Whatever reservations he might have about the way our technologies are colonizing our brains and changing us as humans, Coupland insists that we can’t fight progress, so we might as well learn to live with it. “I’m reflexively suspicious of anyone who freaks out when you start talking about the future,” he says, “because it means they don’t have their shit together. Or they’re in denial or they don’t want progress. They’re like my parents, who say any progress must be bad.”
And those thousands of middle-class workers who will be made redundant by the mass adoption of high-quality 3D printing? “History is this endless chain of people being made irrelevant. And then people find new ways to become relevant.”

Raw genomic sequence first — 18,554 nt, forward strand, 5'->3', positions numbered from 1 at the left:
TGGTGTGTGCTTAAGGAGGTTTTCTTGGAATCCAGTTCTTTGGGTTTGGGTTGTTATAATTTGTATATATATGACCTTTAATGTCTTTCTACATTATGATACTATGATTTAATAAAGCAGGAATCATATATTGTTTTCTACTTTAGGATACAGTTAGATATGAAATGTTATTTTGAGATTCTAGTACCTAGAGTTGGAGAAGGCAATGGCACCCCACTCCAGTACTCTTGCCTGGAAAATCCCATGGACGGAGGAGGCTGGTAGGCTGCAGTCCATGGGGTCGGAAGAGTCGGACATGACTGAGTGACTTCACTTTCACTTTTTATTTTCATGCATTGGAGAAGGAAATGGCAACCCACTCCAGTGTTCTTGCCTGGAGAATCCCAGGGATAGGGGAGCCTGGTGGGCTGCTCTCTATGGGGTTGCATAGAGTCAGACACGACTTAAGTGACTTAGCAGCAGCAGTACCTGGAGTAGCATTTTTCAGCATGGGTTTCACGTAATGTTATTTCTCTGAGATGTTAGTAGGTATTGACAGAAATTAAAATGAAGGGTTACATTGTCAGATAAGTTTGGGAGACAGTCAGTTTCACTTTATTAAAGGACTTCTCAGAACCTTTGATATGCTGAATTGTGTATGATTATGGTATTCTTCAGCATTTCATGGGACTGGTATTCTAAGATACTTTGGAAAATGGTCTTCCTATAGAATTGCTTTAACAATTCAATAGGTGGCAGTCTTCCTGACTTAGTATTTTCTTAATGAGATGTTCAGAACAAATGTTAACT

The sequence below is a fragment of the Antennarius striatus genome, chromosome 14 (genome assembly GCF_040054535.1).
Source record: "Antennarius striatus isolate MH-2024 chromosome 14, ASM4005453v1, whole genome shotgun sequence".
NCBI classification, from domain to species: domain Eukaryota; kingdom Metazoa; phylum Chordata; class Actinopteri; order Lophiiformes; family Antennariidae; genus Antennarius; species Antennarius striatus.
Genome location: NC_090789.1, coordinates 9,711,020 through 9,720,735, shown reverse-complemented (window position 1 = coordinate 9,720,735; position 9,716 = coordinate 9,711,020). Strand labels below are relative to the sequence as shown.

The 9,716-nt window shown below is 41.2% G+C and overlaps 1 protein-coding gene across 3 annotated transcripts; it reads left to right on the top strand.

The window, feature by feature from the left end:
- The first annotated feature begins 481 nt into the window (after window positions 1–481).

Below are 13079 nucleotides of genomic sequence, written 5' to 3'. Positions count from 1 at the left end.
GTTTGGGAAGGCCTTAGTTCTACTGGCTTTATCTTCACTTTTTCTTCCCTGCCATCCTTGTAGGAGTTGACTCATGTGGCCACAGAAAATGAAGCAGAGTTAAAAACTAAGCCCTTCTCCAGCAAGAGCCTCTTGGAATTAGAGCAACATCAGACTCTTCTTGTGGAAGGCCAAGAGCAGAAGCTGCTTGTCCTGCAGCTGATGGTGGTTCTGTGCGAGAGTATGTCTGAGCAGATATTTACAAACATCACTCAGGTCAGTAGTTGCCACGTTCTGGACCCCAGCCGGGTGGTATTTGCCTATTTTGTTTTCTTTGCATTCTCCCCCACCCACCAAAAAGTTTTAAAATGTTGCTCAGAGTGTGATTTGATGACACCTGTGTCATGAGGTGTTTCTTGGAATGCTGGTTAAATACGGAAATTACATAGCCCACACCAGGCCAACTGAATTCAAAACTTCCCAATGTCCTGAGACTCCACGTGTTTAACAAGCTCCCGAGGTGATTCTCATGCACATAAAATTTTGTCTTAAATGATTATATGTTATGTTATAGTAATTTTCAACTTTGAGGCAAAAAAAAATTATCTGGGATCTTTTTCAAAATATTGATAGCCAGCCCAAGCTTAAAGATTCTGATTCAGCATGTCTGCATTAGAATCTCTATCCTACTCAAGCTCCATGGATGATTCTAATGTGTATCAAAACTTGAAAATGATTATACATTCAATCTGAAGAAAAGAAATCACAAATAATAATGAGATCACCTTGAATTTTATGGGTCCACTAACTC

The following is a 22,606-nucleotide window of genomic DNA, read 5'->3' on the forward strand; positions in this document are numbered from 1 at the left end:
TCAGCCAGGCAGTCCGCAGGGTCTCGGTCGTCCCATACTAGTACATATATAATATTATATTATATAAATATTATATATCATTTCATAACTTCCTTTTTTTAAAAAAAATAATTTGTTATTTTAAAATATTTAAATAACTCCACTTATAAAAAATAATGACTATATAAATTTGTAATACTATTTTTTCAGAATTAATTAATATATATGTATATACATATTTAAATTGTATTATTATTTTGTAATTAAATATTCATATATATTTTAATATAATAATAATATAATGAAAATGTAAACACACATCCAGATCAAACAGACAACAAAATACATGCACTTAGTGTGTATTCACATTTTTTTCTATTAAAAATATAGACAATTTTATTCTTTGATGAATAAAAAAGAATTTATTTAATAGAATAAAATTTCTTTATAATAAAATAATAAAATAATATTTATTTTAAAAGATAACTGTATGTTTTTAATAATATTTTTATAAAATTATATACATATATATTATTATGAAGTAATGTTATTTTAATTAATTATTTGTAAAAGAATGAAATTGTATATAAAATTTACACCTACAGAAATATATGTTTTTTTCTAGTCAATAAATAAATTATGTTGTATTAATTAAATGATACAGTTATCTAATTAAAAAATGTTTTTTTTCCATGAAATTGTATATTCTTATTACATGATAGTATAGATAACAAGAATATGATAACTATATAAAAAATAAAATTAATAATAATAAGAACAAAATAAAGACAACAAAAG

That might in fact be Coupland’s great project: discovering new ways for humans to remain relevant. “I’m optimistic,” he says about the way the world is moving. “I think we’ve gained more than we’ve lost. I mean, we’ve lost a few things along the way. We’ve lost the ability to bullshit at dinner parties. You can’t propagate an urban legend anymore, you can’t make up a statistic, because out comes the iPad. But when you say, ‘Let me consult the iPad,’ what you’re really saying is, ‘Let me consult the sum total of human history.’ That’s pretty good.”
“History is this endless chain of people being made irrelevant.
And then people find new ways to become relevant.”
And for Coupland, that positive result is more than enough to offset any unease he might have about the fury of change and its effect on our lives in the present.
“It’s traumatic and weird, but it’s happening and it’s only going to get weirder. I think the moment you withdraw from it, you become an old person. The world’s never been more interesting than it is right now.”